Despite Taliban’s take-over of Afghanistan, there is no surety of TAPI 1,814km trans-country natural gas pipeline running across four countries. Then, Kabul has always been hostile to Pakistan and the situation is likely to continue even under the Taliban rule as demonstrated in the last two years. Except momentary distrust, Pakistan and Iran enjoyed an excellent relationship. There have been no hostility along Pak-Iran border and in the last one decade, the element of mistrust has been bridged to a greater extent. Moreover, after signing of a Memorandum of Understanding (MoU) between Iran and China for $400 billion Chinese investment in Iran over next 25 years, it is likely that the current deadlock over IP will be over and this pipeline may extend to China with new name; Iran-Pakistan-China (IPC) Pipeline. Recent visit of Pakistani Army Chief General Asim Muneer and Iranian Foreign Minister are providing new avenues for promotion of bilateral relation and trade between Pakistan and Iran on multiple fronts.
It is to be noted that Iran holds over 1,183 trillion cubic feet (Tcf) of proven gas reserves, making it world’s second highest in the gas reserves accounting for about 17% of the world’s total natural gas reserves. Besides, Iran hold a huge amount of crude oil. On its part, the energy demand of Pakistan has increased due to the rapid rise in population and for running its industrial and commercial sectors. Pakistan can meet maximum 75% from current domestic and imported resources; 50.4% from indigenous gas, 28.4% by oil (imported mostly) and 12.7% from hydroelectricity. There is less attention towards oil and gas exploration in Pakistan, mainly because of the influence of multinational oil and companies and branches of their cartels within Pakistan. The already explored natural gas resources are constantly reducing, likely to worsen the situation in the coming years. Pakistani industrial sector and even domestic side are facing serious challenges because of shortage of oil and gas.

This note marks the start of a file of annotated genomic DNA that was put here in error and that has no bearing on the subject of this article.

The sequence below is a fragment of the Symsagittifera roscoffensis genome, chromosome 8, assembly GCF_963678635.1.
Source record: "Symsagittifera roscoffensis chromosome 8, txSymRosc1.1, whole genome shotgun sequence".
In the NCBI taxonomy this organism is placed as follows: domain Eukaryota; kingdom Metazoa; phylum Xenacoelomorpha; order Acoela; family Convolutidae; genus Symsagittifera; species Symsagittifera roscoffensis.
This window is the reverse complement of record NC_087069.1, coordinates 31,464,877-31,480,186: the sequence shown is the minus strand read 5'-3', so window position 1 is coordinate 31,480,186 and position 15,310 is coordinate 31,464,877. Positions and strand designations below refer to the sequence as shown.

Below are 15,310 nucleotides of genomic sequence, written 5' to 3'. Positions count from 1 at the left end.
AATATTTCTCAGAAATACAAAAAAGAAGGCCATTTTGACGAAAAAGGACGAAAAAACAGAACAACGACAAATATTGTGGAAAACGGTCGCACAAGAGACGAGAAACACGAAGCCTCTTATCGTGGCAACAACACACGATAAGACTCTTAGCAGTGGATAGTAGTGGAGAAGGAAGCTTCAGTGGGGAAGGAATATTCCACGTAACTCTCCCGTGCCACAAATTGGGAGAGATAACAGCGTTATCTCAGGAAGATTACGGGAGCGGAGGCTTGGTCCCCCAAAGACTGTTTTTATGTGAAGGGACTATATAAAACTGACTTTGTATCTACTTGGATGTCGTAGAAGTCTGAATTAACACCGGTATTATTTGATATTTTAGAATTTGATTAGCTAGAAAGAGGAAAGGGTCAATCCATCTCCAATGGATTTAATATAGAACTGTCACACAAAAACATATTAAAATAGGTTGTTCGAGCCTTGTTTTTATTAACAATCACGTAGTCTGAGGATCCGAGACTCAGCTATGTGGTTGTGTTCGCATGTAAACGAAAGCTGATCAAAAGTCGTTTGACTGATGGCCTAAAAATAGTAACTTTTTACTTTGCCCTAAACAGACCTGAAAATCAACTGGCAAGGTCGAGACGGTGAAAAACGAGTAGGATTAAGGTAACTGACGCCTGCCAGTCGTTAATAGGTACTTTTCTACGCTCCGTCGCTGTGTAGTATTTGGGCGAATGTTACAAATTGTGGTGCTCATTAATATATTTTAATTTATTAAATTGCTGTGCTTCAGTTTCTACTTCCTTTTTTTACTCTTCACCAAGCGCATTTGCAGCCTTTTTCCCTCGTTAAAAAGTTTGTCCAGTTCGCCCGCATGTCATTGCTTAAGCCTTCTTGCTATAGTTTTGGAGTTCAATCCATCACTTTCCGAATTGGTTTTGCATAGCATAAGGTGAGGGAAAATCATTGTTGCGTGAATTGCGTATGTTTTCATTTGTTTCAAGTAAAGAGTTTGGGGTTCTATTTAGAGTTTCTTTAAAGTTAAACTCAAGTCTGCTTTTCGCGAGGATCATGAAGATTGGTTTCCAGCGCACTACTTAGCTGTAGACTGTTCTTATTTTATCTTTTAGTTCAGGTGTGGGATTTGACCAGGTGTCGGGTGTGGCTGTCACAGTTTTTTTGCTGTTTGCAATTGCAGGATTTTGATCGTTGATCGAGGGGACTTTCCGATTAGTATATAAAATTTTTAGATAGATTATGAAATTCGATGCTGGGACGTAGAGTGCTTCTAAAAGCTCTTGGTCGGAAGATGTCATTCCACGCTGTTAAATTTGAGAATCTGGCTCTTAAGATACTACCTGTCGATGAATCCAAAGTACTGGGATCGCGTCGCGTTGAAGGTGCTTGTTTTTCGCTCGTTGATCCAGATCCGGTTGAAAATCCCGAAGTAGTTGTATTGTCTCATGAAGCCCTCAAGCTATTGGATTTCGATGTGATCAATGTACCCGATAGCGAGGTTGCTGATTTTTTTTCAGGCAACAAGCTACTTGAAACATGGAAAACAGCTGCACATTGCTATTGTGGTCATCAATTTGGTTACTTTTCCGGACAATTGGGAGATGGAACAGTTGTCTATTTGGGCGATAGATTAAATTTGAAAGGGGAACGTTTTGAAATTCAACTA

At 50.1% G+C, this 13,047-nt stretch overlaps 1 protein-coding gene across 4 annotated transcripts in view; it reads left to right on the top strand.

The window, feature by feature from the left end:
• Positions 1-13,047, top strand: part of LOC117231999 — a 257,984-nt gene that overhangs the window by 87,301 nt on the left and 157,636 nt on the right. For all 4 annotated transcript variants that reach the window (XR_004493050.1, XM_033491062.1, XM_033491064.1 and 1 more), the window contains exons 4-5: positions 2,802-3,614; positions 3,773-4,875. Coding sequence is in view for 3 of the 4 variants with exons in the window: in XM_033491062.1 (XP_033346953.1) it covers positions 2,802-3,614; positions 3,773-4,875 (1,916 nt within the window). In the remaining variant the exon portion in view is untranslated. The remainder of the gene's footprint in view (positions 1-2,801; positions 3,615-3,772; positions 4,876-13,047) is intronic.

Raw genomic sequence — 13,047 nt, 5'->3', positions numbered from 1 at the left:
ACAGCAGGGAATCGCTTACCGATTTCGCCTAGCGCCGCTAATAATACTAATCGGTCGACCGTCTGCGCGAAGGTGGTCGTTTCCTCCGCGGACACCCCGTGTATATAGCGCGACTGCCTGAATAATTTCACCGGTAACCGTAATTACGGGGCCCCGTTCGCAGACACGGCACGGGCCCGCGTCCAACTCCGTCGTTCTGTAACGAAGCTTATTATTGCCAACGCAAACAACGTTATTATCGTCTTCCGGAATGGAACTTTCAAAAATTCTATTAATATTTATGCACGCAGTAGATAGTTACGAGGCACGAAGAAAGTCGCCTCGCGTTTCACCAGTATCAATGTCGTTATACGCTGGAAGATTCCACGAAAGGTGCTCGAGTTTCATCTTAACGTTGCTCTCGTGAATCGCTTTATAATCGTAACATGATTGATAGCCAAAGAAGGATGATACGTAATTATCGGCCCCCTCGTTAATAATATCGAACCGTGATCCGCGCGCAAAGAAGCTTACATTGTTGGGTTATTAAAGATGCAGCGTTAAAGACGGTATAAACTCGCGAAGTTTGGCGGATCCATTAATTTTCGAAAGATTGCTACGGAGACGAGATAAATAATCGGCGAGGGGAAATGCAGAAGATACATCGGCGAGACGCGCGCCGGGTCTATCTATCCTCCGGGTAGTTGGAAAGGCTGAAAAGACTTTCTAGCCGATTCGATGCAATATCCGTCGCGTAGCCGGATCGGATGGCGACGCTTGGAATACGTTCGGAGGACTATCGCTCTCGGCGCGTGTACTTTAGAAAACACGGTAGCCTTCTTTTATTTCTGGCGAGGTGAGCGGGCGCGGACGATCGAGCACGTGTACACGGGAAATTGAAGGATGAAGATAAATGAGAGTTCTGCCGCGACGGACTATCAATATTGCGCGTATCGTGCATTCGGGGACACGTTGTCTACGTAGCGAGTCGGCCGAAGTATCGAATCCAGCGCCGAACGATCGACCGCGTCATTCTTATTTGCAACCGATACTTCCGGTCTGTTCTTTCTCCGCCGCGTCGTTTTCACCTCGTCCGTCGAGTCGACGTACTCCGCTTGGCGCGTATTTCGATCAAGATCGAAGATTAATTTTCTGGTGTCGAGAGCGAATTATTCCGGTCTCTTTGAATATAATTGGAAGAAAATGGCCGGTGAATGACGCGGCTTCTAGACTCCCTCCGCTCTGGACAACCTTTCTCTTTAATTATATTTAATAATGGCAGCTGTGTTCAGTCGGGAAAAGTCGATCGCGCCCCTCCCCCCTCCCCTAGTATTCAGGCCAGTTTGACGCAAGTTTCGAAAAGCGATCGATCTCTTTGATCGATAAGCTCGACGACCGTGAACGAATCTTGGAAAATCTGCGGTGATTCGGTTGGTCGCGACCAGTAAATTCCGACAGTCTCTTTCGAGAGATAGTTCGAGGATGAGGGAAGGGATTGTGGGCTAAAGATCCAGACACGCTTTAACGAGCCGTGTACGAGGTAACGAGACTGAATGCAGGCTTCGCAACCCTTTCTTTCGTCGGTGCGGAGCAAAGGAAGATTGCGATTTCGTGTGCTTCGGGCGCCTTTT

The recent high level visits of Army Chief, General Asim Muneer and Iranian FM, Hossein Amir-Abdollahian are new confidence building measures which can act as a platform for promotion and increase in the bilateral trade and commerce between Pakistan and Iran. There is an immediate need that, Pakistan must concentrate on its rapidly rising energy requirements. In this regard three aspects need serious and immediate attention: (a) implementation of already agreed Iran-Pakistan (IP) gas pipeline, (b) collaboration for joint construction of oil refineries at Pak-Iran border and Gwadar and (c) increase barter-trade (direct exchange of goods or services for other goods or services) between Pakistan and Iran on mutually beneficial areas.
— The writer is Professor of Politics and IR at International Islamic University, Islamabad.